Critical Elections for Trust, Gift, and Estate Returns: Forms 1041, 709 and 706; GST, QTIP, 663(b), 645

Note: CLE credit is not offered on this program

A live 110-minute CPE webinar with interactive Q&A

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Thursday, March 3, 2022

1:00pm-2:50pm EST, 10:00am-11:50am PST

Early Registration Discount Deadline, Friday, February 4, 2022

or call 1-800-926-7926

This course will explain the numerous elections available when preparing gift, estate, and trust returns. Some elections are easily made but critical (gift-splitting, choice of year, Section 663(b)). Other elections require much more thought and expertise (GST allocation, QTIP election, Section 645). Either way, missing an election can be more than a missed opportunity: it can have a significant tax impact on the donees of a gift or beneficiaries of an estate or trust. Our panel will review the most common elections related to Forms 1041, 706 and 709, and discuss how and when to make each.

Description

How often do you prepare a trust return and see the trust's marginal tax rate is too high? Section 663(b) provides a window of opportunity to utilize distributions made within the first 65 days of subsequent year in the current year, thereby shifting income to the beneficiary's tax return.

An executor or practitioner has many elections to consider for estate income tax returns. First, there is electing the fiscal year of the estate, which provides deferral opportunities. Next, under Section 645, an executor can combine a revocable trust with the estate return and file a single Form 1041. The benefits of combining these returns are more than merely eliminating the administrative burden of filing two returns.

Portability and the largest estate and gift exemptions ever, $12.06 million in 2022, have left significantly fewer taxable estates. Considering the higher exemption and the availability of portability, whether or not to make a QTIP election on assets transferred via a trust for the benefit of a spouse deserves scrutiny. Making or not making the election determines whether the trust's assets are stepped-up again upon the surviving spouse's death and whether the surviving spouse receives the full benefit of the first spouse's exemption.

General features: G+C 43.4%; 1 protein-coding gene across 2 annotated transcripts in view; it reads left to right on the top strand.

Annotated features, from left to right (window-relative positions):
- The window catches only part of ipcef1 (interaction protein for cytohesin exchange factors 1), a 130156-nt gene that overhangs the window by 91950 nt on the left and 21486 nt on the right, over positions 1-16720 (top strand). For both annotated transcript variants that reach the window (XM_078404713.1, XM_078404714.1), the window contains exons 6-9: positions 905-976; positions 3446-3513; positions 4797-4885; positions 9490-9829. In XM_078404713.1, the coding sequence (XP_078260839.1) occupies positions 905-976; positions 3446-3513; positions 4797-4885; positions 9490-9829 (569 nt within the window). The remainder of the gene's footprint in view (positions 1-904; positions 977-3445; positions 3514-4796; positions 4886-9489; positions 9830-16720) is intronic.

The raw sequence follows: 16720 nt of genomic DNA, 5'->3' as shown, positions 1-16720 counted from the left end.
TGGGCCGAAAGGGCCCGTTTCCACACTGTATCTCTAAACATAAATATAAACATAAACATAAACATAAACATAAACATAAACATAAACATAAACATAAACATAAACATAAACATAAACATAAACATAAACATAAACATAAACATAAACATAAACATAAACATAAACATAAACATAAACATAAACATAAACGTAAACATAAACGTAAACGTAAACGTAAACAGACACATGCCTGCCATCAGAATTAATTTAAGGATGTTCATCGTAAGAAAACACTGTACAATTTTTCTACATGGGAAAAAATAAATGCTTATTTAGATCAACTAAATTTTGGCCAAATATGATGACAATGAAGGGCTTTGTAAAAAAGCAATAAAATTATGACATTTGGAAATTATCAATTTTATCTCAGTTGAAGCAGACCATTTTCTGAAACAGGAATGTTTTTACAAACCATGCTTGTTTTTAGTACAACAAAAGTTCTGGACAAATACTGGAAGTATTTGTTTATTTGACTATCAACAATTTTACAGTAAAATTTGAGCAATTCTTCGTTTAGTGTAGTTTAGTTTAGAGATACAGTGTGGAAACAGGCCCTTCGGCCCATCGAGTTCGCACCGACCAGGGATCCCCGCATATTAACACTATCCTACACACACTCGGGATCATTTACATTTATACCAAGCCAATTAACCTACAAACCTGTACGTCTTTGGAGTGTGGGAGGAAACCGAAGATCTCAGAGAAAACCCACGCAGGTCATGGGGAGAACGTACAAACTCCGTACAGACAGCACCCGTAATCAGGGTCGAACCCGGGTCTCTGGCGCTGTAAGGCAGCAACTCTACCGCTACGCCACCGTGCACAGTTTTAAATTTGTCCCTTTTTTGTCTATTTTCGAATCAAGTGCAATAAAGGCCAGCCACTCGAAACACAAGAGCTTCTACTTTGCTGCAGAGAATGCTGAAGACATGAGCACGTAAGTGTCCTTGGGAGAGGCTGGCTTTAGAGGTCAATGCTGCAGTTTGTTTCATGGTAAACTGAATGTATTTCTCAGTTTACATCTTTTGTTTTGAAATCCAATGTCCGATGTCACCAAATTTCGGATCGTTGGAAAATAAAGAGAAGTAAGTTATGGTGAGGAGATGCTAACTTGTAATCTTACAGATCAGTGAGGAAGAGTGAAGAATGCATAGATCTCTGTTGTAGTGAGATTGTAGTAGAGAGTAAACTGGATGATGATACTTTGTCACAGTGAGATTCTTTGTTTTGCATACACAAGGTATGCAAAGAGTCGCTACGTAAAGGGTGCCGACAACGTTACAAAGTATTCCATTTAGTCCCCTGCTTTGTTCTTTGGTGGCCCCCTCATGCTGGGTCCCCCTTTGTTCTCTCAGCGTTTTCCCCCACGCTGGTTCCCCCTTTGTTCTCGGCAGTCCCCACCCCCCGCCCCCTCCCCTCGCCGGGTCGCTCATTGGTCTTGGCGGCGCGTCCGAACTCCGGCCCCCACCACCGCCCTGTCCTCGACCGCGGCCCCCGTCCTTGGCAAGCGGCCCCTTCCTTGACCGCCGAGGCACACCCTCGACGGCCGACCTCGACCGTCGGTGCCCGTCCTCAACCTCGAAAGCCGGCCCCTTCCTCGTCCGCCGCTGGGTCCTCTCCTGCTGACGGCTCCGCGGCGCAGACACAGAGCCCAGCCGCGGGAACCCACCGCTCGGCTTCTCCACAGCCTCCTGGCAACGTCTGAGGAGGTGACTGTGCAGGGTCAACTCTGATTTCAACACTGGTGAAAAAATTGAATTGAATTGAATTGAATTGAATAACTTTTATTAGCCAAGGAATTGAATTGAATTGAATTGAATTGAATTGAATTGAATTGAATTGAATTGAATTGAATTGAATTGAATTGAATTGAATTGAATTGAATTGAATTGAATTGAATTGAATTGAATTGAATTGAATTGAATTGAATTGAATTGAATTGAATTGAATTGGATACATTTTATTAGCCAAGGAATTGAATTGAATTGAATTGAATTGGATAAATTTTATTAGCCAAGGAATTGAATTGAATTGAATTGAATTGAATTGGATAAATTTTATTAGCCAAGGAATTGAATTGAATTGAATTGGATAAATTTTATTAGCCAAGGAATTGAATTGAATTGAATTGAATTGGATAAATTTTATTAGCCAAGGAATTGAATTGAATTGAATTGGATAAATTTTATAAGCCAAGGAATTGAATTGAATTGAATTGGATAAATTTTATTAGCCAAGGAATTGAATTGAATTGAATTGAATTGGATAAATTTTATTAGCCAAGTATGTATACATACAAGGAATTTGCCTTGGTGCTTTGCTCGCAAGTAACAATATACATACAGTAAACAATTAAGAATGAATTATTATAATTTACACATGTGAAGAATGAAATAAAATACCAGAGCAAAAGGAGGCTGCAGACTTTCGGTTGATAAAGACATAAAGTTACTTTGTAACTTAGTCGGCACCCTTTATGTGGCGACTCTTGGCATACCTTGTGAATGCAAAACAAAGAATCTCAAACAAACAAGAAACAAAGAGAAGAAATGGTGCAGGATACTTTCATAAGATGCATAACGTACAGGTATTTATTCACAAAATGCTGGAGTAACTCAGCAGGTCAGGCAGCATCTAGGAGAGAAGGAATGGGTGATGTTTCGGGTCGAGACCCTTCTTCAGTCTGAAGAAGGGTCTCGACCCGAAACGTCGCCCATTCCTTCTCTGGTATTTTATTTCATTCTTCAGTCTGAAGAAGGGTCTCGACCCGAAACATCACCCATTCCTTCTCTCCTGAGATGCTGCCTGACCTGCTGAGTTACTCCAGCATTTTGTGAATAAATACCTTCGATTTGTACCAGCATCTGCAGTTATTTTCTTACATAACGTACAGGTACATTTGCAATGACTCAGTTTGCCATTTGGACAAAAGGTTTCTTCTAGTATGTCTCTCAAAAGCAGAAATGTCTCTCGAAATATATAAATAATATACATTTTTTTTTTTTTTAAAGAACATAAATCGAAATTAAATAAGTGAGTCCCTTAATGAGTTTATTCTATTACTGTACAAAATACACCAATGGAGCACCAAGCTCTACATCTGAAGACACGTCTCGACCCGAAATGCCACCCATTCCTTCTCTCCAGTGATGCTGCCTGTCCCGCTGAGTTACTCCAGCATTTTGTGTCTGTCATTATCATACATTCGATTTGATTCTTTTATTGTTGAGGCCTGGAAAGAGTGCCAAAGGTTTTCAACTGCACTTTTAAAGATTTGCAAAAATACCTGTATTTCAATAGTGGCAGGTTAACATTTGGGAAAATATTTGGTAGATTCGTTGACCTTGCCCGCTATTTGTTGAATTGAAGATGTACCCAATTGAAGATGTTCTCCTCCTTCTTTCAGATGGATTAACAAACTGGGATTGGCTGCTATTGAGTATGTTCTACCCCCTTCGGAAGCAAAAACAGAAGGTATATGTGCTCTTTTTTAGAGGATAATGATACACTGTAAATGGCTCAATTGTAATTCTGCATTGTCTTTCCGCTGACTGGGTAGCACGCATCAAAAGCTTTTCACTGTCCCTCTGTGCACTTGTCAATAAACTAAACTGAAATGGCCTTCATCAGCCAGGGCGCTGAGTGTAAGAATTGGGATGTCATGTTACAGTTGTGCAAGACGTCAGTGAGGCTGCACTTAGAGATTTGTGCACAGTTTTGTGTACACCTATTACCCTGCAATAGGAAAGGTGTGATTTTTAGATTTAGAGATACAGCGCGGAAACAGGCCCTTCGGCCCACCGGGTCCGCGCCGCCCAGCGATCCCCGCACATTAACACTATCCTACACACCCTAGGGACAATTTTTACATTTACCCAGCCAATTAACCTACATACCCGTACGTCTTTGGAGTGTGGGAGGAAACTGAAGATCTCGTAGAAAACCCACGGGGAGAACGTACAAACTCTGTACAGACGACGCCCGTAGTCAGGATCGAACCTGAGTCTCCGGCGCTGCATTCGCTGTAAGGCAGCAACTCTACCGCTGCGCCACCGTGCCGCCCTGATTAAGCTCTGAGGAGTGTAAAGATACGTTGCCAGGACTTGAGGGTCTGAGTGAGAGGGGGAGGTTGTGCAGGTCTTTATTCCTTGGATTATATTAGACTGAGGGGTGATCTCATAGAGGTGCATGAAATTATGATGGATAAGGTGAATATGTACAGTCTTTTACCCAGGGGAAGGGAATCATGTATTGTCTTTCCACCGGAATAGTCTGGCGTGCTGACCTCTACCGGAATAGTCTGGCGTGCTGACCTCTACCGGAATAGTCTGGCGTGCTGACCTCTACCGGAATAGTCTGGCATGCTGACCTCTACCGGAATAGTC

For inter-vivos transfers, there are numerous gift tax elections to consider. Perhaps the most complicated consideration is whether to elect using the GST exemption for the transfer(s) made. Many practitioners fail to make these allocations or make them incorrectly. Experts recommend that you proactively choose to either use or elect out of the automatic GST allocations. A more straightforward consideration is the election to split gifts made by spouses. Too often though, required gift tax return filings get overlooked/missed. Practitioners often are not aware their client has made a taxable gift.

Listen as our panel of experts identifies and explains critical elections for Forms 706, 709, and 1041, the situations applicable to each election, and how to make each election.

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Outline

  1. Fiduciary return elections
    1. 663(b)
    2. 645
    3. Fiscal year end
  2. Estate tax elections
    1. Portability
    2. QTIP
    3. Deducting expenses
  3. Gift tax elections
    1. GST
    2. Gift splitting

Benefits

The panel will review these and other important issues:

  • Making the 65-day election under Section 663(b)
  • How and when to allocate GST exemption
  • How to utilize a deceased spouse's ported exemption
  • The benefits of combining returns under Section 645
  • Filing Form 706 to elect portability

Faculty

Doyle, Jere
Jeremiah W. (Jere) Doyle, IV

Senior Vice President
Bank of New York Mellon

Mr. Doyle provides clients with integrated wealth management advice on how to hold, manage and transfer their...  |  Read More

Grob, Jonathan
Jonathan L. Grob

Attorney
McGrath North Mullin & Kratz

Mr. Grob helps his clients structure their transactions, operations and wealth transfers in a tax-efficient way, while...  |  Read More

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